Several mixes of ‘Chance’ are finally available on Anthology’s 51 tracks. As are three takes of a Smiths cover, ‘Heaven Knows I’m Miserable Now’. Claudia Brücken always had a thing about electronic versions of guitar pop (Propaganda covered Joseph K’s ‘Sorry For Laughing’) and ‘Heaven Knows I’m Miserable Now’ was a live favourite. The versions unearthed for Anthology feature scatting from Lucky Gordon. Notorious in the early 60s for his liaisons with Christine Keeler and the Profumo affair, Gordon was the chef at Sarm and Act roped in him for some vocals!

His past was possibly why Paul Morley renamed him Casbah for the sleeve credits. Plus ‘he just liked making up imaginary musicians,’ remembers Claudia. Another cover surfacing on Anthology is the rare B-side ‘White Rabbit’. ‘I really completely forgot about ‘White Rabbit’,’ says Claudia ‘and I love it!’

Although neither of the duo were involved in putting Anthology together, Claudia, for one, is pleased that it has been assembled. ‘I’m very happy with the re-release because I felt like Act never got the attention at the time,’ she told me, but mentioned that the vaults might have been plundered just a bit too far. ‘Some of the mixes are like the first mix ever or you just hear the backing vocal right in your face but you don’t hear the lead vocal. As the cover admittedly says, it’s plundering the vaults! Its OK but I would have decided to not put that on. I don’t know if people want to hear that kind of stuff… I heard ‘Body Electric’ and I was a bit embarrassed! It was a demo. I didn’t realise that this was ever going to be released as it is…’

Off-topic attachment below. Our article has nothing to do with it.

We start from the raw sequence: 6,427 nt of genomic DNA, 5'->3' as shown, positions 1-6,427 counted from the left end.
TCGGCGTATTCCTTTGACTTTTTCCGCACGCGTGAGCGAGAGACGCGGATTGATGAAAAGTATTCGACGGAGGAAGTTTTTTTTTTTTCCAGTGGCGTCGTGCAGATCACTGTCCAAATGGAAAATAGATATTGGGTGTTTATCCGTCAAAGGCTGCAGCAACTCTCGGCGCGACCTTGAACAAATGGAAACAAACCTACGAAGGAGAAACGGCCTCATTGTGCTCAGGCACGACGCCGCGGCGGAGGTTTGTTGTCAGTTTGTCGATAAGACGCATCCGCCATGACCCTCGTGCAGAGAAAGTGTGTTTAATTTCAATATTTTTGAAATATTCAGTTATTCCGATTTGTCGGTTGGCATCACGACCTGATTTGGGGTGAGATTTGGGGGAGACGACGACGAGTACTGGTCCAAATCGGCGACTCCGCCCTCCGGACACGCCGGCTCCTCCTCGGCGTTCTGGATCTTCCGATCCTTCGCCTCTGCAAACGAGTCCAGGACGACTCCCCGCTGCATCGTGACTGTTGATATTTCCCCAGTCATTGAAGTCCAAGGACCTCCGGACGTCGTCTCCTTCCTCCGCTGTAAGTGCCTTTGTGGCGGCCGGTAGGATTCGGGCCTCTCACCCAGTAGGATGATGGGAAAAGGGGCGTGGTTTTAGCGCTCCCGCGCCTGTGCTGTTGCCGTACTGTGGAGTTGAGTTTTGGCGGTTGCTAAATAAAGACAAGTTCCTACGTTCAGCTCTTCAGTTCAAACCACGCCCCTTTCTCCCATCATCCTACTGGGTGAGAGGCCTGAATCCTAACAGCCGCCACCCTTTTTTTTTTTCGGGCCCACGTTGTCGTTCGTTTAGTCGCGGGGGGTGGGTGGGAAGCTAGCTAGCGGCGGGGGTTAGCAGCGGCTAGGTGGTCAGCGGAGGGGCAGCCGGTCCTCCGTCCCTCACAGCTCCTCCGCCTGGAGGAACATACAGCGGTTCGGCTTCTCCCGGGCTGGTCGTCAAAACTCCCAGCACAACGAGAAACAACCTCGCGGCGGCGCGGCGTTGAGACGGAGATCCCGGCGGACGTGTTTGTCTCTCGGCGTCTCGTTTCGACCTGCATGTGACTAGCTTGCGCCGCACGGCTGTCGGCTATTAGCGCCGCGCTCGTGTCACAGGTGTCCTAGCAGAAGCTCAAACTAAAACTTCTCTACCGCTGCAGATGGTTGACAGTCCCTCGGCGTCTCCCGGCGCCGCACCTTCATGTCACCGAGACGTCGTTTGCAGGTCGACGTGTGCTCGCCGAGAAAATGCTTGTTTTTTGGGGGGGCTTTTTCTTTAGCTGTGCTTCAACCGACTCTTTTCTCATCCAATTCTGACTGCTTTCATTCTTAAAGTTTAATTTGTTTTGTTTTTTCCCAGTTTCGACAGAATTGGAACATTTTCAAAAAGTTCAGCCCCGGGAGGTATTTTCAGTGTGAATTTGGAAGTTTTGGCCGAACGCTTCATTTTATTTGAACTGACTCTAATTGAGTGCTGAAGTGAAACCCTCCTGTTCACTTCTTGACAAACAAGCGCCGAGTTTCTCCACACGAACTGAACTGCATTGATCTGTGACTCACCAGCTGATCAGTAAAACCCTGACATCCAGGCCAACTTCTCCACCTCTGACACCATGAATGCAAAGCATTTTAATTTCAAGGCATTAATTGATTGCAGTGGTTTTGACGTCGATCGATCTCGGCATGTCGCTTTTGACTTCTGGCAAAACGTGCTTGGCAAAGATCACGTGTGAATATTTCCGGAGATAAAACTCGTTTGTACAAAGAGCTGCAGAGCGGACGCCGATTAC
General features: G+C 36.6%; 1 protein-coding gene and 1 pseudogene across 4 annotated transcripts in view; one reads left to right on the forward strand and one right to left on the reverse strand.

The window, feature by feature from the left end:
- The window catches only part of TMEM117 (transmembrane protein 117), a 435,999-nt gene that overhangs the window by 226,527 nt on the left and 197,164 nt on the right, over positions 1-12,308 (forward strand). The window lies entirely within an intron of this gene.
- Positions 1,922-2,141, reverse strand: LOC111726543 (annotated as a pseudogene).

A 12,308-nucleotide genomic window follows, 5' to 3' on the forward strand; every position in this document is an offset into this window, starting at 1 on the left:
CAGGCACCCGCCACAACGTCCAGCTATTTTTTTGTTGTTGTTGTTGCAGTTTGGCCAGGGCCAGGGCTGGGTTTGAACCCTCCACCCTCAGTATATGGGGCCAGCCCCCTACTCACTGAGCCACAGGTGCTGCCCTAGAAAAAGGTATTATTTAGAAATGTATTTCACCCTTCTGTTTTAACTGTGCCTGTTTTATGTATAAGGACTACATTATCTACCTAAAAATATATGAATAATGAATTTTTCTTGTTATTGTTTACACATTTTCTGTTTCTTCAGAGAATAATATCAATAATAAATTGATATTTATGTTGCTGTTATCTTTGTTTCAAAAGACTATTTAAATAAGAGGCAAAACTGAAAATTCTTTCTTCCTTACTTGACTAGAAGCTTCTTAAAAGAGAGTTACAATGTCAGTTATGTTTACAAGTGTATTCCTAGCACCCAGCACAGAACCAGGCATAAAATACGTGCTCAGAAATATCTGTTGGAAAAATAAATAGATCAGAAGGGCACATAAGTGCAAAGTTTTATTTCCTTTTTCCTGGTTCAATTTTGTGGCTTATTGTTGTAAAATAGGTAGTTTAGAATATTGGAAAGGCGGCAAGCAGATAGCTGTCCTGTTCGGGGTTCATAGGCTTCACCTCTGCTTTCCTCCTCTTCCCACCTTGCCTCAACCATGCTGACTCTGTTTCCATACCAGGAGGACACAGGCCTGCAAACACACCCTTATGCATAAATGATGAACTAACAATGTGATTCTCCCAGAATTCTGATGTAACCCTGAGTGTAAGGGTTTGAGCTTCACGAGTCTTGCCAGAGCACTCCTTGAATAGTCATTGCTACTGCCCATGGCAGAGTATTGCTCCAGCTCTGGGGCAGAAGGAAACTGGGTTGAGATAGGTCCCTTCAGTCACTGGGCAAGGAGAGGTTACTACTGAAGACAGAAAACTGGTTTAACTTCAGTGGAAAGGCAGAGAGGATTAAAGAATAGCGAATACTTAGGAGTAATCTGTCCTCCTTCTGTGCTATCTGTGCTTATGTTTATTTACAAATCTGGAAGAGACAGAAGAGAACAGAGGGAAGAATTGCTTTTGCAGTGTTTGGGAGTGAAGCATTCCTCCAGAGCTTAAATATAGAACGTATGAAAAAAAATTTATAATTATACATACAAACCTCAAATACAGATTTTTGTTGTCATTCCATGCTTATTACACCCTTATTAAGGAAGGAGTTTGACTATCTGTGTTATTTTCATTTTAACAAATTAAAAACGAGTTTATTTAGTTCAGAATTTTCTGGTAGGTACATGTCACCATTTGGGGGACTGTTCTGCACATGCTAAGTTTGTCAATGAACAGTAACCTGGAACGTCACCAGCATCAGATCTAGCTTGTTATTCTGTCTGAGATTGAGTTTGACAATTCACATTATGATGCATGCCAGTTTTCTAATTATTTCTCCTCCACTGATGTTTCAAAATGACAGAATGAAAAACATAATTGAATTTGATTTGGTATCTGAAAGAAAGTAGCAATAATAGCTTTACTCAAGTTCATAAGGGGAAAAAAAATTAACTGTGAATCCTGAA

Perhaps for Thomas Leer, though, these early tracks are from their happiest part of the life of Act, ‘My memory's of the time are pretty mixed,’ he says, ‘the early writing stage was the best time for me when we were still finding our feet experimenting messing around with idea's. Just generally having the sort of fun you're supposed to have when your creating music. It's my view that we wrote the best stuff that we did together during this time. When we hit the studio of course the work dynamic had to change and it all descended into a kind of ludicrous soap opera, the script of which I have neither the energy or indeed the interest in raking over. There were good times, there were bad times. There were power plays, just like Dallas & Dynasty!  Not really...’

‘Absolutely Immune (Take 4)’, ‘(Alternative) Gestures’ and ‘Under the Nights of Germany (Trial Edit)’ from Anthology all reveal Act in this raw, early state. Bob Krausharr’s happy about this. ‘The demos had a certain rawness that I remember Paul Morley particularly liked,’ he told me. ‘But the (finished) results were very produced, very gimmicky.  I didn't get the album when it was finished, I didn't like it.’

‘His opinions on the finished versions is fair comment,’ comments Thomas, ‘but I think you could level that at just about every other ZTT record of that time, with the possible exception of Andrew Poppy. The problem with trying to make pop records that marry intellect with the bleedin’ obvious is, eventually your gonna run out of ways to do it. As far as Steve and Trevor’s contributions are concerned I think they did what they felt they had to do to get the record done. I didn’t like everything they did and I was pretty vocal about it at the time, but the good stuff that they did do was gorgeous…’